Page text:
Moving your business into a virtual workspace
Ana Karina Van Nortwick
October 14, 2020
Take a second and evaluate how you engage with technology. What first started as a functional assistant in your daily process is now the main form of engaging with anyone. Our technologically driven world creates ample opportunity, but not everyone faces the same dilemmas, circumstances, or accomplishments. The sudden shift in the workforce converges online, yet each situation presents a unique problem that must find a unique solution.
Clients, agents, peers, teams, and companies make the jump to bring their world completely remote and online. The processes changed in response to a global pandemic were not severely detrimental for large businesses, but what of small businesses without an already established worldwide online presence?
Larger businesses can run their business effectively until the economy stabilizes and reopens fully. Small businesses on the other hand face other challenges and many believe they will see a slower return in comparison. A poll run by the U.S. Chamber of Commerce states that small businesses anticipate a longer wait before normalcy: 55% believing the business climate will take six months to a year.
The sudden shift from personalized interaction to a fully remote experience for clients of small businesses can be less than ideal. Throw in that some businesses were at the starting point or barely on the ground running online when the pandemic hit; suddenly, the experience does not match the in-person interaction. Moreover, connecting all employees can create lulls in production.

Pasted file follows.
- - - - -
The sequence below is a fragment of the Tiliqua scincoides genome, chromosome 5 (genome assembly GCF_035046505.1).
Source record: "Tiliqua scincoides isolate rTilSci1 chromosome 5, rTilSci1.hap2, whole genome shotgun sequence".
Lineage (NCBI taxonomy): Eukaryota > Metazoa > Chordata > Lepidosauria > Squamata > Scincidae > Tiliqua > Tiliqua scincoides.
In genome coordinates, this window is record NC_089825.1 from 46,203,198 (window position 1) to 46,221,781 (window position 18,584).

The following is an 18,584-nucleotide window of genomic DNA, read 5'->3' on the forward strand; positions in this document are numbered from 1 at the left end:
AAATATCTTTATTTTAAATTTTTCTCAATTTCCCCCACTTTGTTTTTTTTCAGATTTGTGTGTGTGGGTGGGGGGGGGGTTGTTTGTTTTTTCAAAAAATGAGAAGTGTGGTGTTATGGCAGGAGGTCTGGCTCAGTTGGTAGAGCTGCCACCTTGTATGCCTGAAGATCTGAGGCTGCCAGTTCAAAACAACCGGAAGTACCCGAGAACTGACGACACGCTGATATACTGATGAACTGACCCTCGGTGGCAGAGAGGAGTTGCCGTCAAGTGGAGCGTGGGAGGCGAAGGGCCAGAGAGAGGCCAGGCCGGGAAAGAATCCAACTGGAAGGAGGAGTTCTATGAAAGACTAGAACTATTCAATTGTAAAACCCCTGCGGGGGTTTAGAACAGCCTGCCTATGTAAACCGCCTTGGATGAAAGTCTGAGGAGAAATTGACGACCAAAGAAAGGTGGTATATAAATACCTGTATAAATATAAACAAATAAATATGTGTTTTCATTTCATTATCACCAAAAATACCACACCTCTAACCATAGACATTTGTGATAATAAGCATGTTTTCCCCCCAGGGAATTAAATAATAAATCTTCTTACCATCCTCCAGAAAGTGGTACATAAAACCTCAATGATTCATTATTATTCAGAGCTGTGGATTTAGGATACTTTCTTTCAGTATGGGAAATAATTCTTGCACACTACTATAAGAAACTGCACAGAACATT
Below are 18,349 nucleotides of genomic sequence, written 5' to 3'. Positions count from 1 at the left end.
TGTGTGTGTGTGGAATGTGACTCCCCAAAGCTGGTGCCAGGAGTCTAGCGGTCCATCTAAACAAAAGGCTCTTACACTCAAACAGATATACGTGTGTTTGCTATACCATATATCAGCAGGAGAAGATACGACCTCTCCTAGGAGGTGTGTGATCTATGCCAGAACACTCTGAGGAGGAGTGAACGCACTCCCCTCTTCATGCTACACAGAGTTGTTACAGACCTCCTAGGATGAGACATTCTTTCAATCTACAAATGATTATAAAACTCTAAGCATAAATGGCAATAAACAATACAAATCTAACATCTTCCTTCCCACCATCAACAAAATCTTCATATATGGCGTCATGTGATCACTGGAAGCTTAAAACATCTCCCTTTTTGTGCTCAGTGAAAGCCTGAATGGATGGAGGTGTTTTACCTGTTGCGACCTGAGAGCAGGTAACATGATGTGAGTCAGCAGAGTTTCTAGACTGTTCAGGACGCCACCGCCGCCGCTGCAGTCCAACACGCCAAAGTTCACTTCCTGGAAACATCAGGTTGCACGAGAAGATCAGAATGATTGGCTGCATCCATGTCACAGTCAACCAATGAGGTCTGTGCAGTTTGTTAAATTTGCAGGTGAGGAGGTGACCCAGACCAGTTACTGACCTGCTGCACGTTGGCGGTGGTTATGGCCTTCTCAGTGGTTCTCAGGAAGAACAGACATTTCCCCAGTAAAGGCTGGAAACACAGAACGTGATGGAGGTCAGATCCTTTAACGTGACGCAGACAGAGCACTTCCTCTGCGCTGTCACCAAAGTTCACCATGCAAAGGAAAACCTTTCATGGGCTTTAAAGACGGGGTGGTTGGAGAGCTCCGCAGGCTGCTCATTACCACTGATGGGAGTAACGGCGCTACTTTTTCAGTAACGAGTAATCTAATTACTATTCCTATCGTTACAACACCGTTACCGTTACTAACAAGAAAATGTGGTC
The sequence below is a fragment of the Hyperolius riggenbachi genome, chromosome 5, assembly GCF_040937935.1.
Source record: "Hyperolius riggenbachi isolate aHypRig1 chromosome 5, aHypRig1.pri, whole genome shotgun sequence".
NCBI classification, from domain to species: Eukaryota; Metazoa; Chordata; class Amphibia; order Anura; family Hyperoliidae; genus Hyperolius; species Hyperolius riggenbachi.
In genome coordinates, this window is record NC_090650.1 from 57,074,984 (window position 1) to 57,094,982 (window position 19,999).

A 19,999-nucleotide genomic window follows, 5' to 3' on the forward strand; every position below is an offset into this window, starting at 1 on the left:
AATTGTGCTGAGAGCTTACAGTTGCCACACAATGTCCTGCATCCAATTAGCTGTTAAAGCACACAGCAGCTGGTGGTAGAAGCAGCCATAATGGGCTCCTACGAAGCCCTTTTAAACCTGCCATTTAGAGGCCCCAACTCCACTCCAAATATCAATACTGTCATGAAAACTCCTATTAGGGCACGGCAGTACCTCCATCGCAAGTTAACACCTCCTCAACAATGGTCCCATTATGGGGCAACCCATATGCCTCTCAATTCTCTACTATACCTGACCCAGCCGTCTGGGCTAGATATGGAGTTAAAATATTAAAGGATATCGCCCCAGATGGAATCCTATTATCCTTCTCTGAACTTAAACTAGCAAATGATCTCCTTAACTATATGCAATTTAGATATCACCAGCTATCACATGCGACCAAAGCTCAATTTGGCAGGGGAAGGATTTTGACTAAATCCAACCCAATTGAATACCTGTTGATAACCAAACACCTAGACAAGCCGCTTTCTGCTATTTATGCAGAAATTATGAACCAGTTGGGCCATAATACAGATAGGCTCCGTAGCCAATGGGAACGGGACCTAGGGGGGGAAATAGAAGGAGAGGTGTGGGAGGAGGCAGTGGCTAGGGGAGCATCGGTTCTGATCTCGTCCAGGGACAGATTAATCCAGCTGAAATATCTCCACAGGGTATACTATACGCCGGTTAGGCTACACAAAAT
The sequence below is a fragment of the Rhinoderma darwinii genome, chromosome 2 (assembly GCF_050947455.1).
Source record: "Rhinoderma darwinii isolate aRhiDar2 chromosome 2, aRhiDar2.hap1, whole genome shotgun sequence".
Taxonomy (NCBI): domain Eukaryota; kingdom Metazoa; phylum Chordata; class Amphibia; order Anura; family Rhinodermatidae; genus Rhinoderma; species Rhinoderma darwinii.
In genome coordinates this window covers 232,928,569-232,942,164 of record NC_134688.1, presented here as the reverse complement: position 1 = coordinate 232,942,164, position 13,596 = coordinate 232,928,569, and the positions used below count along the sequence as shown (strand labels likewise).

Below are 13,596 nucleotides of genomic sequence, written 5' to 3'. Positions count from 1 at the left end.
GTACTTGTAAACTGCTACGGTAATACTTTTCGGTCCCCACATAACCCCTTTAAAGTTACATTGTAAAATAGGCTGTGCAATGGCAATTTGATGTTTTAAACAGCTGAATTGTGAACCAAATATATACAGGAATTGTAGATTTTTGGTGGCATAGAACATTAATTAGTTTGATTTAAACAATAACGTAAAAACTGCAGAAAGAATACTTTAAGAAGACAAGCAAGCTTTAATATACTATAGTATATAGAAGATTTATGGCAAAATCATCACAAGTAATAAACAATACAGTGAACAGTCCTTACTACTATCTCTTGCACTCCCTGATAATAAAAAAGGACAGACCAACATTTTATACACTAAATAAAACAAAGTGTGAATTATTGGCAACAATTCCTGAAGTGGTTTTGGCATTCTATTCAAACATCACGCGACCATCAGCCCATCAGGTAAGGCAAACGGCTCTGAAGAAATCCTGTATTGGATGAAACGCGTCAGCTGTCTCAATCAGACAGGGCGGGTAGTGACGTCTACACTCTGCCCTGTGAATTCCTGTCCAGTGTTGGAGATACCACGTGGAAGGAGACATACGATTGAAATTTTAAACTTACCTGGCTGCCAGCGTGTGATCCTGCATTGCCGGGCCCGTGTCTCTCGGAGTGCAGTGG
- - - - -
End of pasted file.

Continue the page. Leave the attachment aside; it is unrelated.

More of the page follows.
According to an employee at a small engineering firm in Pittsburgh who requested anonymity, “technology in companies, particularly in ours, posed a problem. Our work is both online and in the field. With fieldwork on pause [back in March], our entire process went to working online. Yet, as a business, we were completely unprepared for remote work. Due to that, there were several work hours per person dedicated to tech issues.”
Concurringly, a study by Bartik et al., states that “the results suggest that the pandemic had already caused massive dislocation among small businesses just several weeks after its onset… Across the full sample, 43% of businesses had temporarily closed, and nearly all of these closures were due to COVID-19.”
As always, experiences are different, yet one factor remains consistent, an online presence is essential in maintaining function and connection. There are resources to ease the transition online, customized websites and services are always the best routes, but if time and constraints are an issue, there are sites that offer prebuilt websites and other functions.
Displacement and issues arise, but not all are entirely at a disadvantage. A small real estate company took efforts at the first sign of the pandemic and began prepping their business to work with minimal staff before switching entirely online. They were able to support agent and client relations with minimal decline in their business. In real estate, personal interaction is gold. Still, online efforts made in the wake of a pandemic– tailored to each client– proved that enough effort and care situations could find an upside.